b_{\mathrm{path}} = \sum_{j \in \mathrm{path}} x_j
Now let me consider all n(n-1) paths simultaneously. If I define b_i as the log loss rate on the ith path, and define G_{ij} to be one if path i uses link j (zero otherwise), then I can write
b_i = \sum_j G_{ij} x_j
Ah! A linear system of equations -- one of my favorite things. In matrix form, I would write b = Gx.

Here's the cool thing: paths overlap each other, and that ultimately leads to linear dependencies. You can see the effect for yourself in a very simple network, shaped like a Y, with a router R in the center and hosts A, B, and C connected to R. If I want to go from A to B, I use the path AR+RB (I go from A to R, and then from R to B). I can also write AR+RB in terms of the other end-to-end paths in the system:

\mathrm{AR}+\mathrm{RB} = \left\{ \begin{array}{c} +(\mathrm{CR}+\mathrm{RB}) \ -(\mathrm{CR}+\mathrm{RA}) \ +(\mathrm{BR}+\mathrm{RA}) \ -(\mathrm{BR}+\mathrm{RC}) \ +(\mathrm{AR}+\mathrm{RC}) \end{array} \right\}
What this means is that the matrix G which for this network is a six-by-six matrix is rank-deficient (in this case the rank of G is 5).

Let k be the rank of G. If I pick n hosts in a typical (large) computer network, then k is typically much less than n(n-1); in fact, it typically seems to grow much more slowly than O(n^2). I can prove this for unrealistically simple networks, and I can argue about it heuristically for real networks, but I don't really have anything resembling a good proof. I don't even have anything resembling a clearly stated conjecture: I'm not sure how to legitimately employ the usual asymptotic arguments involving the case n \rightarrow \infty, because the network isn't infinite in extent. Nevertheless, I'll abuse notation slightly and say that for intermediate sizes of n -- not too small, but not approaching the size of the network -- typically k seems to grow something like O(n \log n).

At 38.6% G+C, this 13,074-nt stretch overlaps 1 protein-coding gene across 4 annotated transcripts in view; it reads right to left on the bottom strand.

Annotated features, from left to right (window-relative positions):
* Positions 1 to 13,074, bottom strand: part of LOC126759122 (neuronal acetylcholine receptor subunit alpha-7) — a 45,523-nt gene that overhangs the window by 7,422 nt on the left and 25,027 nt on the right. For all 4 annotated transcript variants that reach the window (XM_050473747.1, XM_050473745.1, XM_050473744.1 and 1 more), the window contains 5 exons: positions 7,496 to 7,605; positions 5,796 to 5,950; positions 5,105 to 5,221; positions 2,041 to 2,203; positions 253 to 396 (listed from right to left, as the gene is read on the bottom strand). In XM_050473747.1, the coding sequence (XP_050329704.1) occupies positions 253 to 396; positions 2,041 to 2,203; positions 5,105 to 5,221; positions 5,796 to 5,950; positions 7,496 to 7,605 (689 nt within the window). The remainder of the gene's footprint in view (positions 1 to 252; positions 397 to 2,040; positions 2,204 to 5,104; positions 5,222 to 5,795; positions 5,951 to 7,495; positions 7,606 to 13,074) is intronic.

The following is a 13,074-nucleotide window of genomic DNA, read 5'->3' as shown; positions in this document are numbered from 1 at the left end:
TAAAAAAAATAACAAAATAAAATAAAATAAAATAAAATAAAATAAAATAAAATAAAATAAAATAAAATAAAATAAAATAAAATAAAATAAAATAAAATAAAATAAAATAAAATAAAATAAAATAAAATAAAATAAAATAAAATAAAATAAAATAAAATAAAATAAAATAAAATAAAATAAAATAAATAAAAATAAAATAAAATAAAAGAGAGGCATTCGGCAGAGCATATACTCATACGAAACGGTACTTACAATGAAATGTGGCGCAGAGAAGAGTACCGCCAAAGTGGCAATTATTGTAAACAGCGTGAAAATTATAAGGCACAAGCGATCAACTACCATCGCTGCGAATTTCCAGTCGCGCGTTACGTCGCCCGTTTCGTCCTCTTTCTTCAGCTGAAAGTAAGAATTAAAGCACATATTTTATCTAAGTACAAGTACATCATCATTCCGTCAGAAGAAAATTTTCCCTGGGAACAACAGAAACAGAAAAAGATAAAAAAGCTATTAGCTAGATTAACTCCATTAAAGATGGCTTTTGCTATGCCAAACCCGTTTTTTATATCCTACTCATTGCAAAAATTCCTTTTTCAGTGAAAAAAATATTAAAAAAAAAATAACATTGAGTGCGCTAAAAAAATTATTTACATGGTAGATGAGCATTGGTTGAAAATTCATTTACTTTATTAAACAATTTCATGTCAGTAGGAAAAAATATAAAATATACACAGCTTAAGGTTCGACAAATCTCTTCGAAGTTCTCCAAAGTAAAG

Fortunately, I don't have to understand all the details of why k is small in order to take advantage of its smallness. First, though, let me clear away a common piece of mental clutter: the notion that in order to compute a sum, I need to know all the summands.

Cleve Moler wrote an article on The World's Simplest Impossible Problem some time ago (I don't have the article with me, so I may have bungled the title). The article began with a question, something like I'm thinking of two numbers that sum to five; what are they? Of course, I can't answer that question, since the first few words (I'm thinking of) suggest that Cleve had a unique solution in mind out of an infinite number of possible solutions. But if he had then called those numbers a and b and asked me what a + b + 5 was, I could easily answer ten. I don't know the values of a and b, but I do know a relationship between them, and that's the mathematically important thing.